The Thailand Public Health Minister Anutin Charnvirakul said people do not travel home during the Songkran holiday for fun and drinking.
- Songkran is the New Year’s national holiday in Thailand that happens on April 13.
- The country’s Public Health Minister said people could still travel to other provinces without having to quarantine.
- Travelers found to be infected with COVID-19 would, however, have to be quarantined for health safety of all citizens and visitors.
According to Minister Anutin Charnvirakul, although provinces had been divided into zones, designated by colors according to the infection rates, none would be locked down. People could still travel during the Thailand Songkran holiday to other provinces without having to go into quarantine on arrival at their destination.
The only people who would be quarantined, would be those were infected with the virus or were considered at high risk, the minister explained.
On the suggestion that travelers from provinces designated as red zones could spark worries on arrival in other provinces, Mr. Anutin said that in the true Songkran tradition, people go home primarily to seek blessings from respected elders. They do not head there just to look for fun, go around drinking, and visiting crowded places, he said.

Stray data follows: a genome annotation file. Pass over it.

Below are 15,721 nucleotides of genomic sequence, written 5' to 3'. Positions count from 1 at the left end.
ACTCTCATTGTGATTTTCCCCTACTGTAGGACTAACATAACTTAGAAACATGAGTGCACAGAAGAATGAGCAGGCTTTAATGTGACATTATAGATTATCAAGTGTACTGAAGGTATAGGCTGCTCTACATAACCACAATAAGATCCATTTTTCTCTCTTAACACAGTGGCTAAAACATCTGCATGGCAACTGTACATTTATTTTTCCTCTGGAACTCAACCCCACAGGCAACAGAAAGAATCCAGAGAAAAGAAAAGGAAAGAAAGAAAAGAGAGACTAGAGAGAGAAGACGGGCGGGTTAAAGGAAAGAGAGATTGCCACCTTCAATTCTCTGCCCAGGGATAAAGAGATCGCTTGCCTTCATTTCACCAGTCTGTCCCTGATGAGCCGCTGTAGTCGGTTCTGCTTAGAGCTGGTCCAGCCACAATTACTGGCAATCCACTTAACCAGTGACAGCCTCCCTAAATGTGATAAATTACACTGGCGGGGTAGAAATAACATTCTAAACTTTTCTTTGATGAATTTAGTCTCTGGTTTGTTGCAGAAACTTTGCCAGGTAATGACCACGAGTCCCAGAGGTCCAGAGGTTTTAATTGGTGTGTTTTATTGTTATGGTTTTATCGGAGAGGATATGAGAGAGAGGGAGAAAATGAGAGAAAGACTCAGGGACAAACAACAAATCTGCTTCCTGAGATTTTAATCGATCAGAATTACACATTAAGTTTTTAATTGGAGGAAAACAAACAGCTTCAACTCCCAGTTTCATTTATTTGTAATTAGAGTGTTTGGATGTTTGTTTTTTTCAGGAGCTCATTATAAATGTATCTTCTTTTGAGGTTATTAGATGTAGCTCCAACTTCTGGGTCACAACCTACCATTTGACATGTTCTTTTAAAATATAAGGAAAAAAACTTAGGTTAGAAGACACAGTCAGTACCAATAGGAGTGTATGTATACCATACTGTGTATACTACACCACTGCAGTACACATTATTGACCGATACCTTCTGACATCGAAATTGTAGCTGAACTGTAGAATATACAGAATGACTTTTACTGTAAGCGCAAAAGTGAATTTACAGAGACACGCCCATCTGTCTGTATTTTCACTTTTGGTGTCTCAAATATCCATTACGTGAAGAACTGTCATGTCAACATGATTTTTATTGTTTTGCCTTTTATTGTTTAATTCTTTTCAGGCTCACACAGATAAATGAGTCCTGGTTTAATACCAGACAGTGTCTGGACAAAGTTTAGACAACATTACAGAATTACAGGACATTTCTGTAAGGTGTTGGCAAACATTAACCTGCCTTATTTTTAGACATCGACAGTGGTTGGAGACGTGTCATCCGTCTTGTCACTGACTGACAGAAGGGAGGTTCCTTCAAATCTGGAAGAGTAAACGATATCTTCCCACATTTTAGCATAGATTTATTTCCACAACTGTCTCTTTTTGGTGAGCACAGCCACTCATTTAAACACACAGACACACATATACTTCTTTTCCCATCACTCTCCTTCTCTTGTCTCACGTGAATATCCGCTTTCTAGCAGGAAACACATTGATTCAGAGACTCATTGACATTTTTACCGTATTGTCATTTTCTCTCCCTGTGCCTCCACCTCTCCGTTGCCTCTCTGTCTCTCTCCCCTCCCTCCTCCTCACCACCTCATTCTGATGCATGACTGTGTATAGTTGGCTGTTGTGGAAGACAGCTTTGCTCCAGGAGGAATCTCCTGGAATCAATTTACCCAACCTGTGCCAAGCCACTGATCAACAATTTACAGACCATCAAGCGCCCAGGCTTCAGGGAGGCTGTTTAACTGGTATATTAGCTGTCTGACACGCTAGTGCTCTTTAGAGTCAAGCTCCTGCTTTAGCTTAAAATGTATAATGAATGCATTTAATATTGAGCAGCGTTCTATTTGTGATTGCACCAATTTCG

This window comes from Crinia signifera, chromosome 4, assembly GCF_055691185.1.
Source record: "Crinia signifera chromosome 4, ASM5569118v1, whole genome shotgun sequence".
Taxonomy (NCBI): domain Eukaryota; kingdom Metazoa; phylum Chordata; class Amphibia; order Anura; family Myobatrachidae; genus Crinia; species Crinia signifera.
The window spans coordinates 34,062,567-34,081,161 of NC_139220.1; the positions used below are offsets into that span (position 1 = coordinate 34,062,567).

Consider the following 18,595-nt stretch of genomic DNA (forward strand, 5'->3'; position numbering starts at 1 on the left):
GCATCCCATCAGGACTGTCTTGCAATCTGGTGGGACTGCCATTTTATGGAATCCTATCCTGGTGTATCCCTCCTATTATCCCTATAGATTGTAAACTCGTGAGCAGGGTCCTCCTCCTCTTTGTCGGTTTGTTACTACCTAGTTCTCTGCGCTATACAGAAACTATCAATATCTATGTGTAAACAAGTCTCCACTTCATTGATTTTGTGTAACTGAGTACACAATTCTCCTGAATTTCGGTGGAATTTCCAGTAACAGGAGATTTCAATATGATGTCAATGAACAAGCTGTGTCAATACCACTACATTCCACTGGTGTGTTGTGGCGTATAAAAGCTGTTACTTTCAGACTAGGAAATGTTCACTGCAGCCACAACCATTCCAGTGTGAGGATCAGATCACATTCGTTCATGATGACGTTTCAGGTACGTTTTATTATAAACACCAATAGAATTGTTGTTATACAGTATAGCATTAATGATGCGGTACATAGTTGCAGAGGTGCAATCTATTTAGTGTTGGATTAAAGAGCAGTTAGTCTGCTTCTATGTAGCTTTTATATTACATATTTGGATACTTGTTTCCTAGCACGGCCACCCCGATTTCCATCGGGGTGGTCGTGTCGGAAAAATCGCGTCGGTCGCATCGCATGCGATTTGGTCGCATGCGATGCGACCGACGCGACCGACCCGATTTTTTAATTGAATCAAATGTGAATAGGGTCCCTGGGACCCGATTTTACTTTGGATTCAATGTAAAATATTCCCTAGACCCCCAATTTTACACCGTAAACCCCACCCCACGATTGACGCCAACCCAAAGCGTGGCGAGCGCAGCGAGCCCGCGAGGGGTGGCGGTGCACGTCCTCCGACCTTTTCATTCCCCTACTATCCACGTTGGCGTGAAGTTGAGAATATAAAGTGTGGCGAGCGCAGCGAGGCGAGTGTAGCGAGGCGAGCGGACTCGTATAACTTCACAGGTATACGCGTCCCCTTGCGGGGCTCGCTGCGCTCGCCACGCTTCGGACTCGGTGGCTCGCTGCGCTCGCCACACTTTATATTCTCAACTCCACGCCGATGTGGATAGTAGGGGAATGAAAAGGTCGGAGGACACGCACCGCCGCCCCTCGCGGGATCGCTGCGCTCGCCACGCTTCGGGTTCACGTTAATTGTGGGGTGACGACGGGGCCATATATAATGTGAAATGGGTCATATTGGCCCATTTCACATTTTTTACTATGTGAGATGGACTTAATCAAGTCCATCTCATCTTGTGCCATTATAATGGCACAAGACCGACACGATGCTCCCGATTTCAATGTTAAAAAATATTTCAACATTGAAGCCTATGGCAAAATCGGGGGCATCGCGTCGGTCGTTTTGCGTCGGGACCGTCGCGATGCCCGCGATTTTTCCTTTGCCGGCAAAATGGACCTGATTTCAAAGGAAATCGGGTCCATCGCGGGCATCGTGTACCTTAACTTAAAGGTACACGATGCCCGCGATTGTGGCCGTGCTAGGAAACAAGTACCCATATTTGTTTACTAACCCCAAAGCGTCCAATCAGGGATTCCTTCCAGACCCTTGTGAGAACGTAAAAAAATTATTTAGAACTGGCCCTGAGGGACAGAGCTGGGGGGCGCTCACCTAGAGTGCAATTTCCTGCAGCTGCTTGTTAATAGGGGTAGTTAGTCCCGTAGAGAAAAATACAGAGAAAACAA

Songkran is the Thai New Year’s national holiday that happens on April 13 every year, but the holiday period extends from April 12-16. In 2018, the Thai cabinet extended the festival nationwide to these 5 days so that citizens would have the opportunity to travel home for the holiday.
During the COVID-19 pandemic, people should avoid large gatherings. The Public Health Minister asked that people should remain alert and careful, and not be too fun-loving. It was clearly evident the virus spread among groups of people visiting entertainment venues, he said.
The most famous aspect of the Songkran celebrations is the throwing of water. The custom originates from spring cleaning aspect of the holiday. Part of the ritual was the cleaning of images of Buddha. Using the blessed water that cleaned the images to soak other people is seen as a way of paying respect and bring good fortune. It also doesn’t hurt that April is the hottest part of the year in Thailand, so being soaked is a refreshing escape from the heat and humidity.
Nowadays Thais will walk the streets having water fights using containers of water or water guns or stand at the side of roads with a hose and soak anyone who passes by. Visitors may also get covered in chalk, a custom originating from the chalk used by monks to mark blessings.